On August 22, 2018, Justice Friedman of the New York County Commercial Division issued a decision in Stec v. Passport Brands, Inc., 2018 NY Slip Op. 32052(U), holding that a failure to pay wages cannot be the basis for a Labor Law Section 193 claim for improperly withholding wages, explaining:
[T]he Labor Law does not provide a remedy for defendants’ nonpayment of these wages. Labor Law § 193, on which Stec relies, provides, in pertinent part, that no employer shall make any deduction from the wages of an employee, except those which, as relevant to this case, are expressly authorized in writing by the employee and are for the benefit of the employee. The statute sets forth a non-exclusive list of potential authorized deductions, which include payments for, among other things, insurance premiums; pension or health and welfare benefits; dues or assessments to a labor organization; fitness center, health club, and/or gym membership dues; day care expenses; and similar payments for the benefit of the employee.
Here, the issue is whether defendants’ withholding of and continuing failure to pay Stec his base salary constitutes an unauthorized deduction from wages within the meaning of section 193. In arguing that the withholding of wages is not a deduction, defendants principally rely on two recent federal decisions in a related Labor Law case, Goldberg v Jacquet. There, Goldberg, another Passport executive, sued Jacquet in federal court for, among other things, violation of the Labor Law after Passport began withholding a portion of Goldberg’s salary to cover general business and operating expenses. Jacquet moved for summary judgment dismissing the complaint, including Goldberg’s Labor Law § 193 claim. He argued, as he does here, that withheld salary payments do not constitute deductions and are instead a failure to pay wages not addressed by § 193. The District Court agreed, holding that the majority, and more persuasive, interpretation of § 193 is that it has nothing to do with failure to pay wages or severance benefits, governing instead the specific subject of making deductions from wages. As explained by the Court: A deduction is more targeted and direct than the wholesale withholding at issue here, and New York courts recognize that the purpose of section 193 is to place the risk of loss for such things as damaged or spoiled merchandise on the employer rather than the employee. The Court thus rejected Goldberg’s attempt to portray the withholding of his wages as a deduction, as this would sanction a skewed interpretation of § 193, which requires something more than the total withholding of wages; a specific instance of docking the employee’s pay.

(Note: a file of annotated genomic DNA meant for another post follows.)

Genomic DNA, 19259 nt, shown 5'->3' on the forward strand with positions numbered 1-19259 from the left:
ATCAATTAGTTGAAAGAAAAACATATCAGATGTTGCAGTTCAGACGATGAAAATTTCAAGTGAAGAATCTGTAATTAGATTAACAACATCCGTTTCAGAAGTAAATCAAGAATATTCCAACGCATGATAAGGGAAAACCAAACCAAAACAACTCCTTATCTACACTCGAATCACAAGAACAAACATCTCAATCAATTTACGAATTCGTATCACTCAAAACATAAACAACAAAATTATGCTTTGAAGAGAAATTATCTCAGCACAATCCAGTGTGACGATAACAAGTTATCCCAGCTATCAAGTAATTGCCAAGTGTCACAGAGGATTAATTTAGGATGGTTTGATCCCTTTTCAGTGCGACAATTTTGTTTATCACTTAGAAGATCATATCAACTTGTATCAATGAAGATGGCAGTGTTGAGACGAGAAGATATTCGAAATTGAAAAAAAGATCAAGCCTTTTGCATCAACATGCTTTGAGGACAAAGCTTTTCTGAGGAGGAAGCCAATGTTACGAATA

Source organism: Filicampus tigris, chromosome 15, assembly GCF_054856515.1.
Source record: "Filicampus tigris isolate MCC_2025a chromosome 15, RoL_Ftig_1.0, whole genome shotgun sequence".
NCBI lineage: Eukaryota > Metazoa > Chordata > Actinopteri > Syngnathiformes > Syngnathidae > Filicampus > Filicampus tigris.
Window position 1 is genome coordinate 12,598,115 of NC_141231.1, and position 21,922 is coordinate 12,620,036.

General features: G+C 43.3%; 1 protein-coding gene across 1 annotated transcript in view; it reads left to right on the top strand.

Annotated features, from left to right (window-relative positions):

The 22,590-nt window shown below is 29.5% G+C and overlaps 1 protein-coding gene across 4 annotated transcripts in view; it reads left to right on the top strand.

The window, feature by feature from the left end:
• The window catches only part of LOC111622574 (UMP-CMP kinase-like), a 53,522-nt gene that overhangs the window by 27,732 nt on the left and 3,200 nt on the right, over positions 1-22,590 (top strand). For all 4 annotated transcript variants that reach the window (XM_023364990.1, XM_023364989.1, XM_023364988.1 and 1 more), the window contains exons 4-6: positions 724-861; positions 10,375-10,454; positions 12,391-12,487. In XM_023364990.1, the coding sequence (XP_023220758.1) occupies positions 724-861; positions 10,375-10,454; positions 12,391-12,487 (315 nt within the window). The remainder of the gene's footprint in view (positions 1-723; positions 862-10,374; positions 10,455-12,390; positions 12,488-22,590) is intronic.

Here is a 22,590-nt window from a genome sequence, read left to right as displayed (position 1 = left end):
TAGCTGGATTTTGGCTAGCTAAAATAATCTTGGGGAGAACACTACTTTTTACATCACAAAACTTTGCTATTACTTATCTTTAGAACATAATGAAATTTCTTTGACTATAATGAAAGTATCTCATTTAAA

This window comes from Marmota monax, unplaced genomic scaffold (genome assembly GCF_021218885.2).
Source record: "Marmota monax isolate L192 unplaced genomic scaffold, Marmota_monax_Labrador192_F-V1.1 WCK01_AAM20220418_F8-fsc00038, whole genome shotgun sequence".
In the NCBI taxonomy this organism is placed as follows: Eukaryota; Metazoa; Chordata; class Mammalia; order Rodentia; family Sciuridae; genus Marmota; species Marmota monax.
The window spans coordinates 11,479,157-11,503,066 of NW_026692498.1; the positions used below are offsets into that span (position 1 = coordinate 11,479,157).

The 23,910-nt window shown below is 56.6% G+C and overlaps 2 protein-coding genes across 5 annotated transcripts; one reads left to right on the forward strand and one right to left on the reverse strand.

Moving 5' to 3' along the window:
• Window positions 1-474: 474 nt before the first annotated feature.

The Second Circuit affirmed, expressly adopting the District Court’s holding that in order to state a claim for a violation of NYLL § 193, a plaintiff must allege a specific deduction from wages and not merely a failure to pay wages. According to the Court, the district court correctly ruled that although Goldberg did not receive wages to which he was entitled, his wages were not reduced in the manner prohibited by NYLL § 193. The Second Circuit also noted that wholesale withholding of wages is covered by NYLL § 191, which the parties agree does not apply to the plaintiff because he was an executive and therefore exempt from this provision.